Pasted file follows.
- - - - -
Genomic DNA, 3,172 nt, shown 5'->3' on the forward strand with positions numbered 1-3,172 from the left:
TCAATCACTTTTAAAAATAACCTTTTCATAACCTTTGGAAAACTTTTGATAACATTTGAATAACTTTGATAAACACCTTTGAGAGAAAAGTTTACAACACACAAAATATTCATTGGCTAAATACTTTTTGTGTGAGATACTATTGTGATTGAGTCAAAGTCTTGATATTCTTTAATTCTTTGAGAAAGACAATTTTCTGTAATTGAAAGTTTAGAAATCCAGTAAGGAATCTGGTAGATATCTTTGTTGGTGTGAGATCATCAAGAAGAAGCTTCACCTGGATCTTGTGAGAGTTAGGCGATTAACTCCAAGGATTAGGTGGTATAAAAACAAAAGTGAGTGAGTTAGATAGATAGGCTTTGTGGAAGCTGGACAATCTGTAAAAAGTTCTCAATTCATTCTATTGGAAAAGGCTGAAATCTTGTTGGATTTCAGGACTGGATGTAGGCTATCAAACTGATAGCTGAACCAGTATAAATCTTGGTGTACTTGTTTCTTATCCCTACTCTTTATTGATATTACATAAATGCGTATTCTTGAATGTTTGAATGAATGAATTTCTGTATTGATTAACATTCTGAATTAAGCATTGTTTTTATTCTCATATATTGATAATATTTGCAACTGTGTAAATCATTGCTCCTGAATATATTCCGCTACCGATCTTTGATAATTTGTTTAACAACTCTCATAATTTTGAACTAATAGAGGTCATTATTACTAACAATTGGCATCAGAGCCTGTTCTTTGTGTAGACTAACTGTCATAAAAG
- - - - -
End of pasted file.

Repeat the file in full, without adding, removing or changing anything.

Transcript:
Genomic DNA, 3,172 nt, shown 5'->3' on the forward strand with positions numbered 1-3,172 from the left:
TCAATCACTTTTAAAAATAACCTTTTCATAACCTTTGGAAAACTTTTGATAACATTTGAATAACTTTGATAAACACCTTTGAGAGAAAAGTTTACAACACACAAAATATTCATTGGCTAAATACTTTTTGTGTGAGATACTATTGTGATTGAGTCAAAGTCTTGATATTCTTTAATTCTTTGAGAAAGACAATTTTCTGTAATTGAAAGTTTAGAAATCCAGTAAGGAATCTGGTAGATATCTTTGTTGGTGTGAGATCATCAAGAAGAAGCTTCACCTGGATCTTGTGAGAGTTAGGCGATTAACTCCAAGGATTAGGTGGTATAAAAACAAAAGTGAGTGAGTTAGATAGATAGGCTTTGTGGAAGCTGGACAATCTGTAAAAAGTTCTCAATTCATTCTATTGGAAAAGGCTGAAATCTTGTTGGATTTCAGGACTGGATGTAGGCTATCAAACTGATAGCTGAACCAGTATAAATCTTGGTGTACTTGTTTCTTATCCCTACTCTTTATTGATATTACATAAATGCGTATTCTTGAATGTTTGAATGAATGAATTTCTGTATTGATTAACATTCTGAATTAAGCATTGTTTTTATTCTCATATATTGATAATATTTGCAACTGTGTAAATCATTGCTCCTGAATATATTCCGCTACCGATCTTTGATAATTTGTTTAACAACTCTCATAATTTTGAACTAATAGAGGTCATTATTACTAACAATTGGCATCAGAGCCTGTTCTTTGTGTAGACTAACTGTCATAAAAG